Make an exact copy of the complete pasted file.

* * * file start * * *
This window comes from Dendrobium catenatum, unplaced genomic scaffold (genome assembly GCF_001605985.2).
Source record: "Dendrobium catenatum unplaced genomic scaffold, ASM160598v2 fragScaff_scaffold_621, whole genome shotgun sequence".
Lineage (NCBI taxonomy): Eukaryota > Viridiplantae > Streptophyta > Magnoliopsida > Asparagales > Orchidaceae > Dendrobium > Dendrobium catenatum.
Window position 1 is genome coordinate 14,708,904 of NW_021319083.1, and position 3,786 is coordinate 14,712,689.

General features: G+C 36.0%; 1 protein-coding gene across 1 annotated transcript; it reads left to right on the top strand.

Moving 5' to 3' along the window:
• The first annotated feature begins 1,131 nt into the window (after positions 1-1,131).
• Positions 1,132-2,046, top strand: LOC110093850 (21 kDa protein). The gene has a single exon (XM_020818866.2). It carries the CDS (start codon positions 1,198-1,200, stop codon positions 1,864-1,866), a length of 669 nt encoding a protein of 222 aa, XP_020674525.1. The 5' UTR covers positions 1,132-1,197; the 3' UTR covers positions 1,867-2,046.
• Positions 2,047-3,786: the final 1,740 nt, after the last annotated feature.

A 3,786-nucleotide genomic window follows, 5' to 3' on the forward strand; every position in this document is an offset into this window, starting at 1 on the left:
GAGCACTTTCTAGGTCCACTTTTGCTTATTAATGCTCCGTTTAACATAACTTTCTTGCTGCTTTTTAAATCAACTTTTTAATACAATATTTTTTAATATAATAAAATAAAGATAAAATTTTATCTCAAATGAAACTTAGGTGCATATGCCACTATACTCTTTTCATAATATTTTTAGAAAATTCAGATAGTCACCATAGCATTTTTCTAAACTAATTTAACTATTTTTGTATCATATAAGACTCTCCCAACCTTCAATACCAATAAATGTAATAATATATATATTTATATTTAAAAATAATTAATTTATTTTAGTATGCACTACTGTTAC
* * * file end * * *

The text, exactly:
This window comes from Dendrobium catenatum, unplaced genomic scaffold (genome assembly GCF_001605985.2).
Source record: "Dendrobium catenatum unplaced genomic scaffold, ASM160598v2 fragScaff_scaffold_621, whole genome shotgun sequence".
Lineage (NCBI taxonomy): Eukaryota > Viridiplantae > Streptophyta > Magnoliopsida > Asparagales > Orchidaceae > Dendrobium > Dendrobium catenatum.
Window position 1 is genome coordinate 14,708,904 of NW_021319083.1, and position 3,786 is coordinate 14,712,689.

General features: G+C 36.0%; 1 protein-coding gene across 1 annotated transcript; it reads left to right on the top strand.

Moving 5' to 3' along the window:
• The first annotated feature begins 1,131 nt into the window (after positions 1-1,131).
• Positions 1,132-2,046, top strand: LOC110093850 (21 kDa protein). The gene has a single exon (XM_020818866.2). It carries the CDS (start codon positions 1,198-1,200, stop codon positions 1,864-1,866), a length of 669 nt encoding a protein of 222 aa, XP_020674525.1. The 5' UTR covers positions 1,132-1,197; the 3' UTR covers positions 1,867-2,046.
• Positions 2,047-3,786: the final 1,740 nt, after the last annotated feature.

A 3,786-nucleotide genomic window follows, 5' to 3' on the forward strand; every position in this document is an offset into this window, starting at 1 on the left:
GAGCACTTTCTAGGTCCACTTTTGCTTATTAATGCTCCGTTTAACATAACTTTCTTGCTGCTTTTTAAATCAACTTTTTAATACAATATTTTTTAATATAATAAAATAAAGATAAAATTTTATCTCAAATGAAACTTAGGTGCATATGCCACTATACTCTTTTCATAATATTTTTAGAAAATTCAGATAGTCACCATAGCATTTTTCTAAACTAATTTAACTATTTTTGTATCATATAAGACTCTCCCAACCTTCAATACCAATAAATGTAATAATATATATATTTATATTTAAAAATAATTAATTTATTTTAGTATGCACTACTGTTAC